Dig a bit deeper

There are so many different types of digital hearing aids available now. We are independent so use all manufacturers, appropriate to your needs. Of course, we will only recommend a certain type after having assessed your requirements. But you may want to acquaint yourself with the various types, so here are the categories we fit:

In-the-Canal (ITC) and Completely-in-theCanal (CIC) aids. The smallest aids available - contained in a tiny shell casing that fits fully or partially into the ear canal

In-the-Ear aids. These may be easier to handle than the above because of their larger size. A shell contains all the components and fits in the outer part of the ear

Behind-the-Ear aids. These fit behind the ear and are fitted inside a small plastic case. This is connected to a earmold by clear sound tubing. Often chosen for young children

Behind-the-Ear aid: Open Fitting. Small plastic case resting behind the ear. Clear sound tube runs into ear canal and is held in place with a small soft silicone dome or vented acrylic tip

Reciever-in Canal aids. Appearance similar to above, but the speaker is placed directly inside the ear canal via thin electrical wires, held in place with soft silicone dome

You may already have an idea from previous consultations what the nature of your hearing loss is. After a thorough assessment we can tell you for sure what's going on. Loss can either be sudden or, most commonly, a gradual development which you may not notice.

Conductive hearing loss is due to problems with the ear canal, ear drum, or middle ear and it's little bones (malleus, incus & stapes). As a result, the energy reaching the inner ear is lowered, so that the loudnesss is lower than the original stimulus. After medical treatment to the cause of the conductive hearing loss, hearing aids can be fitted to correct the remaining hearing loss.

Sensorineural hearing loss is caused by issues with the inner ear, and also referred to as nerve related hearing loss. The reasons for it's presence sometimes cannot be determined. It is often irreversible and does not always respond as desired to medical treatment. It can reduce the intensity of sound but also distort it. Barring any successful medical treatment, amplification through hearing aids is used as a treatment.

Mixed hearing loss is a combination of these two types - sensorineural hearing loss with conductive effects combining across all or part of the audiometric range. The conductive element may be treatable whereas the sensorineural element will most likely be permanent. If the conductive issue is caused by an active ear infection, then caution is necessary from the patient and audiologist.

For more information on types of hearing loss, follow this link

Tinnitus is a condition where sound is heard even though there is no external sound. There is no definitive data which can estimate how many of us experience it at some point in our lives. The intensity is different for sufferers - some are barely affected while others have extreme difficulty coping.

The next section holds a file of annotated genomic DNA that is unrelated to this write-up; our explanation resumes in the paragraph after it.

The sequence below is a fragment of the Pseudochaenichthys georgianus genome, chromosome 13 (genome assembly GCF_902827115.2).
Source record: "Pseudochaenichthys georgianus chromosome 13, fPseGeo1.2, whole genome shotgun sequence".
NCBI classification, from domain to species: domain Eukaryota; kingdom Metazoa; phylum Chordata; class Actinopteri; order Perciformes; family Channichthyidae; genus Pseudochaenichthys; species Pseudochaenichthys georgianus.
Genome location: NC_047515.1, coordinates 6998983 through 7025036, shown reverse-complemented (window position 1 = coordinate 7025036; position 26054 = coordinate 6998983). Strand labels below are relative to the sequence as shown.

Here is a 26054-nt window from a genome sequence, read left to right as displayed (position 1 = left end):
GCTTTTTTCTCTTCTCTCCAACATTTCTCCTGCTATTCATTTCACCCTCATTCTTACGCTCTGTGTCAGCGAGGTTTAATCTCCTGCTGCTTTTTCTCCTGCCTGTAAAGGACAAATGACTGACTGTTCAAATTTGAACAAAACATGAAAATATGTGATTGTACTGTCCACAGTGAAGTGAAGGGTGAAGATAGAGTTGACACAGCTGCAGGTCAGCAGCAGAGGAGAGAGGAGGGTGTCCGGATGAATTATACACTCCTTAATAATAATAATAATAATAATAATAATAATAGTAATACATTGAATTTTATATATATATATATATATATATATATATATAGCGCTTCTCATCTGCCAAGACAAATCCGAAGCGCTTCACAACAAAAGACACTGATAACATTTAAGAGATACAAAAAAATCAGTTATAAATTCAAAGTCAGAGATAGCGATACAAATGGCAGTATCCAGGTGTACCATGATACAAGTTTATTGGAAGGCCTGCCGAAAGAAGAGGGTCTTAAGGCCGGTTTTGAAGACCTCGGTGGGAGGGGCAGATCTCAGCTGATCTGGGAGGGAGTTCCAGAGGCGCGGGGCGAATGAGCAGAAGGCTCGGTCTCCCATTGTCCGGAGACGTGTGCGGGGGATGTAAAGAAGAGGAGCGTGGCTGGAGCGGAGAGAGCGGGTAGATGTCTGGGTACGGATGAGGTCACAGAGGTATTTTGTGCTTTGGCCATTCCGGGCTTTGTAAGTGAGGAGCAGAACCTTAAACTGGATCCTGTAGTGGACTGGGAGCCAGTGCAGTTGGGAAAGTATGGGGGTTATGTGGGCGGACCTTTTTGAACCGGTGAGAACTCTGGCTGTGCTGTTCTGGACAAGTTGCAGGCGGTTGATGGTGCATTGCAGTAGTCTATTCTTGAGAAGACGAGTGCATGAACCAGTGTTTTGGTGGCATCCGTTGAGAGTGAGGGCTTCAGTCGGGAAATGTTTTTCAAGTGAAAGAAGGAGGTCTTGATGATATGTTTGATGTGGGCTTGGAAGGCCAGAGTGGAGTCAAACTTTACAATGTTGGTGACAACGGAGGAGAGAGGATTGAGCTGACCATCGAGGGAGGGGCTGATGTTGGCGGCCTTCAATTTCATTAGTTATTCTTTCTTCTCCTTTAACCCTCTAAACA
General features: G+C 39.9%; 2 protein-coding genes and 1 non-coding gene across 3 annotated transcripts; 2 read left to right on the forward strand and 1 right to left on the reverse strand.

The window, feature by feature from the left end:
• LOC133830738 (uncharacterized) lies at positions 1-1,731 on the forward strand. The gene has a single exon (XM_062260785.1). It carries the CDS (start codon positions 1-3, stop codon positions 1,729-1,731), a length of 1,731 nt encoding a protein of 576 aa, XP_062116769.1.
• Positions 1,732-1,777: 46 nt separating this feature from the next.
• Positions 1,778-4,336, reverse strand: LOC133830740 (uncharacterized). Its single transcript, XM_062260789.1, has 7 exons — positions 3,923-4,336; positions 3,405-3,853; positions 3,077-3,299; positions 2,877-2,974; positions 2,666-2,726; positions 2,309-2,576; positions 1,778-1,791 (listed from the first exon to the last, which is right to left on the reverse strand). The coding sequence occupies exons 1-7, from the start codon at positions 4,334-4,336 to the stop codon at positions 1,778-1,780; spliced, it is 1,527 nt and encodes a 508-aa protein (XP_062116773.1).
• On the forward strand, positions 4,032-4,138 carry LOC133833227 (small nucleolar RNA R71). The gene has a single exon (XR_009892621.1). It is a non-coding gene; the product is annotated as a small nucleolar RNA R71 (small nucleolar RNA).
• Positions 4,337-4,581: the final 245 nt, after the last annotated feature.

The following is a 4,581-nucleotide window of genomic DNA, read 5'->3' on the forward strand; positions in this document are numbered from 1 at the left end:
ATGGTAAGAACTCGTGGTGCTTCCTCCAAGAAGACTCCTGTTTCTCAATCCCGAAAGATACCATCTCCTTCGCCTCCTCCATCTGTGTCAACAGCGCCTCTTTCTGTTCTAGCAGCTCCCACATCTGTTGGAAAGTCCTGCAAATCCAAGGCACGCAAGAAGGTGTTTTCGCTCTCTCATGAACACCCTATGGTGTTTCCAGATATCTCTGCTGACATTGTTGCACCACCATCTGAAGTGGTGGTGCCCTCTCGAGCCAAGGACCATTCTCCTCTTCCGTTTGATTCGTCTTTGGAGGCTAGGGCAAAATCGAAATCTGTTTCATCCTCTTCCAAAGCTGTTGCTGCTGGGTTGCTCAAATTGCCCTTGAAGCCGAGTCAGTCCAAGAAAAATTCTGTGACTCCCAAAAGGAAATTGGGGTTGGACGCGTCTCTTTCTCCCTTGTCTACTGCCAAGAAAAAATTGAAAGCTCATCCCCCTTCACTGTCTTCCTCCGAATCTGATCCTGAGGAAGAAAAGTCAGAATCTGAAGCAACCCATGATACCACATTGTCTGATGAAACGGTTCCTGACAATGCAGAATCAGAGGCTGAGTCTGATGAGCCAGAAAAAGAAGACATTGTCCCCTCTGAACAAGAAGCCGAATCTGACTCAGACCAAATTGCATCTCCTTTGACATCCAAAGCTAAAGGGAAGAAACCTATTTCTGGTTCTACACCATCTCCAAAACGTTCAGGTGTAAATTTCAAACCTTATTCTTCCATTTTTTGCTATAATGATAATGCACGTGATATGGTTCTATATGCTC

Sounds reaching the ear are taken as signals to the brain via the hearing nerves. The brain then filters out a lot of the information, such as traffic noise in the background. If there is an alteration to the system though, such as a hearing loss or ear infection, the amount of information being sent drops. The brain responds by attempting to get more information from the ear, and this extra information is the sound we class as tinnitus.

Often symptoms begin when a cold, ear wax or ear infection block the ear. Others become aware of it following a stressful event in their lives. After first experiencing it, tinnnitus can seem to be more and more noticeable. This normally fades, but can continue to persist in some cases.

For more industry standard tinnitus information, follow this link

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Hearing loss can have a profound effect upon an individual's quality of life, impacting in ways that non-sufferers find hard to understand. As a person's hearing degrades, social interaction becomes increasingly difficult. They may suffer embarrasment when asking someone to repeat what they have said; very often, the individual retreats to an environment that doesn't demand open conversation. The resulting isolation can cause emotional issues that compound year on year.

Those observations can be made by any practising audiologist on a daily basis. Conversely, when rehabilation is managed effectively a person can regain their zest for life and enjoy social interaction again.

Through years of treating hearing loss, we have observed that a significant number of clients report the cessation of certain muscular and joint pains. Over time the number of these reports has increased. The posture and fascial expression can also relax to a natural state. It's possible that the daily struggle to previously follow conversations in challenging situations results in awkward posture. Recently, one person's serious depression lifted after her hearing problems were addressed